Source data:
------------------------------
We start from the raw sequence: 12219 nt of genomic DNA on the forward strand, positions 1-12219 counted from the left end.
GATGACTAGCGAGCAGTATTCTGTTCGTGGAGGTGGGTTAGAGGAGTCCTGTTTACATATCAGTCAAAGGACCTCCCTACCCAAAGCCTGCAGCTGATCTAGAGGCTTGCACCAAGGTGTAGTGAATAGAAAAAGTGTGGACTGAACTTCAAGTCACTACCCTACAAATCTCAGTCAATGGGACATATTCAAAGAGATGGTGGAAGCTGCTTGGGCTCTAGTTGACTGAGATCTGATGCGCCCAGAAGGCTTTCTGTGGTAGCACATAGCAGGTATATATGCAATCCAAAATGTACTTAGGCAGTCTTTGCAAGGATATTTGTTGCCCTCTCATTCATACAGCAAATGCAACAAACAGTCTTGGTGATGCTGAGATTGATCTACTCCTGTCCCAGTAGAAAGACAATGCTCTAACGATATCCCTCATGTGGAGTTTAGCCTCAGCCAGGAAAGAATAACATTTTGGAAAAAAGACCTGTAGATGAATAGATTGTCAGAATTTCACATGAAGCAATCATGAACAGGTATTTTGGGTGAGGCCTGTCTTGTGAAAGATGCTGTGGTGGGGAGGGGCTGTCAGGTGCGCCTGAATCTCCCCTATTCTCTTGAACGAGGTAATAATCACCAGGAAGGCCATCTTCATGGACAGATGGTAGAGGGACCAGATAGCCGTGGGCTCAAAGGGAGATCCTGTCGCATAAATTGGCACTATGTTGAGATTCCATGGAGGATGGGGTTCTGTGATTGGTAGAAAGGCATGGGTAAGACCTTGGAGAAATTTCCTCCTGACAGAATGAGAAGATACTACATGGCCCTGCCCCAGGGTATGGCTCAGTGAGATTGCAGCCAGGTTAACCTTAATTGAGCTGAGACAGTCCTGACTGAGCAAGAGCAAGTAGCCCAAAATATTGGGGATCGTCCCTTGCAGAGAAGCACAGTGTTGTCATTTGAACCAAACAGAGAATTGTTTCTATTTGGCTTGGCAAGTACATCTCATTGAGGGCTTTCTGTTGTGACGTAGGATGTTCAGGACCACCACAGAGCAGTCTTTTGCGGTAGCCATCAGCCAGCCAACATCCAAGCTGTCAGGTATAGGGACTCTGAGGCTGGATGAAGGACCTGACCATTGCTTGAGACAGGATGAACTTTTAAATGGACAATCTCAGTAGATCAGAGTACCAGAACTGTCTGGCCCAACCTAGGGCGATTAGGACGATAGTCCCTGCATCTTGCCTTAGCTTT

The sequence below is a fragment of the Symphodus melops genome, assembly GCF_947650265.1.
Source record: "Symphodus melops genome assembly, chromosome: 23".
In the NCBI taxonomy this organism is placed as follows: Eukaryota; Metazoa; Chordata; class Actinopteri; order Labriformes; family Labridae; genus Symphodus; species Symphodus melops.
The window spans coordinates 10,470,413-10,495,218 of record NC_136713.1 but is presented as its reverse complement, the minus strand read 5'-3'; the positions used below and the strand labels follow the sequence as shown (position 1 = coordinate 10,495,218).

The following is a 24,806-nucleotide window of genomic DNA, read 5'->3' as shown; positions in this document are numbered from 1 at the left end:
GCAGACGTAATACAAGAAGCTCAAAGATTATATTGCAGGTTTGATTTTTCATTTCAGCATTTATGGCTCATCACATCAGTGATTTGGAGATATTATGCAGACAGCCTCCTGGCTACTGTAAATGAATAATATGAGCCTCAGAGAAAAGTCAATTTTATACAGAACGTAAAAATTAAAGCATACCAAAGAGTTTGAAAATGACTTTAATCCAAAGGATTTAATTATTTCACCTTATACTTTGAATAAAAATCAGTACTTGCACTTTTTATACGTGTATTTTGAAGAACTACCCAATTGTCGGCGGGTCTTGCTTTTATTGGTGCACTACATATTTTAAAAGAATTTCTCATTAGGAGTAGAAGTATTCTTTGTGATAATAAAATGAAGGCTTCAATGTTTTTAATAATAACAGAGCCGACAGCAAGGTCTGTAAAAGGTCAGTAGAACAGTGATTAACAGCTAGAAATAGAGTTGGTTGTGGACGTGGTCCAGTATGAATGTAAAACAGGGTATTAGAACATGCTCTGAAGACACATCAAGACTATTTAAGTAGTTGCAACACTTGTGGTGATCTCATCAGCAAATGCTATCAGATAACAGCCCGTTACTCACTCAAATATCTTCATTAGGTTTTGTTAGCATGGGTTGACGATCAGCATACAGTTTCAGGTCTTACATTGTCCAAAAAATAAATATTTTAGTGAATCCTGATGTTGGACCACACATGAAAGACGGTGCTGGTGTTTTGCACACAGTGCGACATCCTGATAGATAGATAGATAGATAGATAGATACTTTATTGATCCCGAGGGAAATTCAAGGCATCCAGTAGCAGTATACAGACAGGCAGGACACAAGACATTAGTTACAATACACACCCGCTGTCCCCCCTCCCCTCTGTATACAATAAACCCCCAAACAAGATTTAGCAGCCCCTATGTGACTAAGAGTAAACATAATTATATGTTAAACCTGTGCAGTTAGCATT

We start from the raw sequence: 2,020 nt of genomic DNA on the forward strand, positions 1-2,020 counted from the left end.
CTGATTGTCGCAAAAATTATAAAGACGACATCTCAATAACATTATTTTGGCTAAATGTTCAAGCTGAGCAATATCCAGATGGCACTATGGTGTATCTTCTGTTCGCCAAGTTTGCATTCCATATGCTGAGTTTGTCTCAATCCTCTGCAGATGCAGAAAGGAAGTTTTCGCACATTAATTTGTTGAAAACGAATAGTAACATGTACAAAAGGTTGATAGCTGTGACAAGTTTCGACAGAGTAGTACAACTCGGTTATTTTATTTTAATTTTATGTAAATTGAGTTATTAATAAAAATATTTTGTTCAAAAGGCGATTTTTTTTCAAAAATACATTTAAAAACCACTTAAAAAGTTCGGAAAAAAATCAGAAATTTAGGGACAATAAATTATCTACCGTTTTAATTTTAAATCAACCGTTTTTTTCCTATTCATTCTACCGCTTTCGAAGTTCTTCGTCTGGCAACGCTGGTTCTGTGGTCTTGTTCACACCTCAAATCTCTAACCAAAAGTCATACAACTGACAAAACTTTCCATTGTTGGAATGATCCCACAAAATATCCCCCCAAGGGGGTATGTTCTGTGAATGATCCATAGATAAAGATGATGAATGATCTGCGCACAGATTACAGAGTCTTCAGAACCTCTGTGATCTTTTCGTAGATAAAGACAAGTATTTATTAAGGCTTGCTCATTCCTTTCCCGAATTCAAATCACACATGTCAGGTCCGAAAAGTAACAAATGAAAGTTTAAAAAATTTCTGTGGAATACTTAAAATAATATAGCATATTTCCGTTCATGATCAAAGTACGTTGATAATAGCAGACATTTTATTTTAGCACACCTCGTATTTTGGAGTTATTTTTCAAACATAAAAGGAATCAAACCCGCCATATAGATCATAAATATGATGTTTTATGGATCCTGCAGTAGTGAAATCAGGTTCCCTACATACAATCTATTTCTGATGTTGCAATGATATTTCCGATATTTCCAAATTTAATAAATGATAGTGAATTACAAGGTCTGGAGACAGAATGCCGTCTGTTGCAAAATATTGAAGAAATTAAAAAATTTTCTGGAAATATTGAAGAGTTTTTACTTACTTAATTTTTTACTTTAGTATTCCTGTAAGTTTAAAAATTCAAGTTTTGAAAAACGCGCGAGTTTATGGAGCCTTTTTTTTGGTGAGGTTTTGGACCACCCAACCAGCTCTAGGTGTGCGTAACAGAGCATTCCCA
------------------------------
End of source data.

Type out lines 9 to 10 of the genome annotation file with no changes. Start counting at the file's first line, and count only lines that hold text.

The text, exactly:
We start from the raw sequence: 2,020 nt of genomic DNA on the forward strand, positions 1-2,020 counted from the left end.
CTGATTGTCGCAAAAATTATAAAGACGACATCTCAATAACATTATTTTGGCTAAATGTTCAAGCTGAGCAATATCCAGATGGCACTATGGTGTATCTTCTGTTCGCCAAGTTTGCATTCCATATGCTGAGTTTGTCTCAATCCTCTGCAGATGCAGAAAGGAAGTTTTCGCACATTAATTTGTTGAAAACGAATAGTAACATGTACAAAAGGTTGATAGCTGTGACAAGTTTCGACAGAGTAGTACAACTCGGTTATTTTATTTTAATTTTATGTAAATTGAGTTATTAATAAAAATATTTTGTTCAAAAGGCGATTTTTTTTCAAAAATACATTTAAAAACCACTTAAAAAGTTCGGAAAAAAATCAGAAATTTAGGGACAATAAATTATCTACCGTTTTAATTTTAAATCAACCGTTTTTTTCCTATTCATTCTACCGCTTTCGAAGTTCTTCGTCTGGCAACGCTGGTTCTGTGGTCTTGTTCACACCTCAAATCTCTAACCAAAAGTCATACAACTGACAAAACTTTCCATTGTTGGAATGATCCCACAAAATATCCCCCCAAGGGGGTATGTTCTGTGAATGATCCATAGATAAAGATGATGAATGATCTGCGCACAGATTACAGAGTCTTCAGAACCTCTGTGATCTTTTCGTAGATAAAGACAAGTATTTATTAAGGCTTGCTCATTCCTTTCCCGAATTCAAATCACACATGTCAGGTCCGAAAAGTAACAAATGAAAGTTTAAAAAATTTCTGTGGAATACTTAAAATAATATAGCATATTTCCGTTCATGATCAAAGTACGTTGATAATAGCAGACATTTTATTTTAGCACACCTCGTATTTTGGAGTTATTTTTCAAACATAAAAGGAATCAAACCCGCCATATAGATCATAAATATGATGTTTTATGGATCCTGCAGTAGTGAAATCAGGTTCCCTACATACAATCTATTTCTGATGTTGCAATGATATTTCCGATATTTCCAAATTTAATAAATGATAGTGAATTACAAGGTCTGGAGACAGAATGCCGTCTGTTGCAAAATATTGAAGAAATTAAAAAATTTTCTGGAAATATTGAAGAGTTTTTACTTACTTAATTTTTTACTTTAGTATTCCTGTAAGTTTAAAAATTCAAGTTTTGAAAAACGCGCGAGTTTATGGAGCCTTTTTTTTGGTGAGGTTTTGGACCACCCAACCAGCTCTAGGTGTGCGTAACAGAGCATTCCCA